Nigeria has recorded zero per cent in coffee production for the first four months of 2015, even when its growers say the global demand for the nation’s coffee is high.
A report obtained on Friday from the United States Department of Agriculture, which contains details of coffee production in 84 countries, indicated that Nigeria produced 35,000 bags of coffee in 2014, representing an increase of 16.67 per cent over 30,000 bags recorded in 2013.
But the report stated that the nation had since the beginning of the year made no production.
Coffee production in Nigeria, which peaked at 95,000 bags in 1964, had been dropping steadily since 2000, remaining below 60,000 bags annually, it added.
In 2012, the nation’s output was put at 40,000 bags, a 33 per cent increase over the 2011 figure of 30,000 bags.
It also witnessed fluctuations in the late 1980s and early 90s, hovering between 80,000 and 90,000 bags.
Operators attributed the poor performance to apathy and continued neglect of the sector by the government.
In an interview with our correspondent, the President, Coffee and Tea Growers Association of Nigeria, Ibrahim Sadiq, accused the Federal Government of abandoning the sector in the last 10 years, noting the Ministry of Industry, Trade and Investment treated it with nonchalant attitude.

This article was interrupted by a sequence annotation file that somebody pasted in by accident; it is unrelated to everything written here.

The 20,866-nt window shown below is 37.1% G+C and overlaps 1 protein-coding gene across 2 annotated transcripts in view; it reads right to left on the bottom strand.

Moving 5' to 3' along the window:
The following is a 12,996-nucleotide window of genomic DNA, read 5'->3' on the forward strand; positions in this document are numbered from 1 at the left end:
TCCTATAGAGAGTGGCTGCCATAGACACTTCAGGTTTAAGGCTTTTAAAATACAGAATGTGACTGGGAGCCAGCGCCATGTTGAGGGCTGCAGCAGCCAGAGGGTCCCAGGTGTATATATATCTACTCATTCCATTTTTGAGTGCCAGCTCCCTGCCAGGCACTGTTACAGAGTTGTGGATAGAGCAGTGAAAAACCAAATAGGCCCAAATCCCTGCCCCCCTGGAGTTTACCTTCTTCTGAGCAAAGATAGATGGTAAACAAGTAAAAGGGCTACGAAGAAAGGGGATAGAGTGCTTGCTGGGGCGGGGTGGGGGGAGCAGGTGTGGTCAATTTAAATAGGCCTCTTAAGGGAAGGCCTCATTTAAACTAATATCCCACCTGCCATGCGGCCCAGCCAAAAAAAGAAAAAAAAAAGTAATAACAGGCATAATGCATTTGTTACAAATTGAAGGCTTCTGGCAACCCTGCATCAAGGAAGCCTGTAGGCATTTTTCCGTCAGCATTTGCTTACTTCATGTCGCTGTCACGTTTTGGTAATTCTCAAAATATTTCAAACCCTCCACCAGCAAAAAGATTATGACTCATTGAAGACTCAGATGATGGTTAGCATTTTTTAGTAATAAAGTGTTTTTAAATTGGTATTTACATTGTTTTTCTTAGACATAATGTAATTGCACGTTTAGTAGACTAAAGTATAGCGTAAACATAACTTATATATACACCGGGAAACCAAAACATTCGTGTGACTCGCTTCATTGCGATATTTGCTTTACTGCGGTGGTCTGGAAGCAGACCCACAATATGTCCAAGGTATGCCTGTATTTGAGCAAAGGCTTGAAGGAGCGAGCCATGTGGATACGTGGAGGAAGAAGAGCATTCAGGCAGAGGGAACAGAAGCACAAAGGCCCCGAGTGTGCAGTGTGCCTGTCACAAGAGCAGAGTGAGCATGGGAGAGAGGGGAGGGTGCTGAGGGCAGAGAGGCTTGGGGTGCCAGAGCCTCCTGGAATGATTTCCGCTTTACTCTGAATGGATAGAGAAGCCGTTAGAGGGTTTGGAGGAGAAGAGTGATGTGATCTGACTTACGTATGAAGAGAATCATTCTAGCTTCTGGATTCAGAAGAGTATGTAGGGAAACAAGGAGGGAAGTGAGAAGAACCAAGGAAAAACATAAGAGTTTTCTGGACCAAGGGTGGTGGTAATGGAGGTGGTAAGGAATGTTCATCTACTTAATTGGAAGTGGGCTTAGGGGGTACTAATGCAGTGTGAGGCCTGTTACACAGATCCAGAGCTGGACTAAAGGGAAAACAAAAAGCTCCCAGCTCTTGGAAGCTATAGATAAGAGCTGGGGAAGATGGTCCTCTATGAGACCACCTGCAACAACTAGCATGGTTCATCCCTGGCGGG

Sadiq said the dormancy in the sector had cost Nigeria its membership position in the International Coffee Council.
He added that operators had made several appeals to the government to revive the sector but no meaningful response was received.
Meanwhile, the Chief Executive Officer of the Nigeria Export Promotion Council, Mr. Segun Awolowo, said although not much had happened in the sector in the recent past, the sector had potential for export and that the NEPC was already taking steps to revive it with a view to making it viable for export.
He noted that as part of efforts to revive the sector, stakeholders had met to discuss the development of a national policy on tea.
He added that NEPC was also making plans to establish a common facility centre on coffee in Plateau State.
Source: The Punch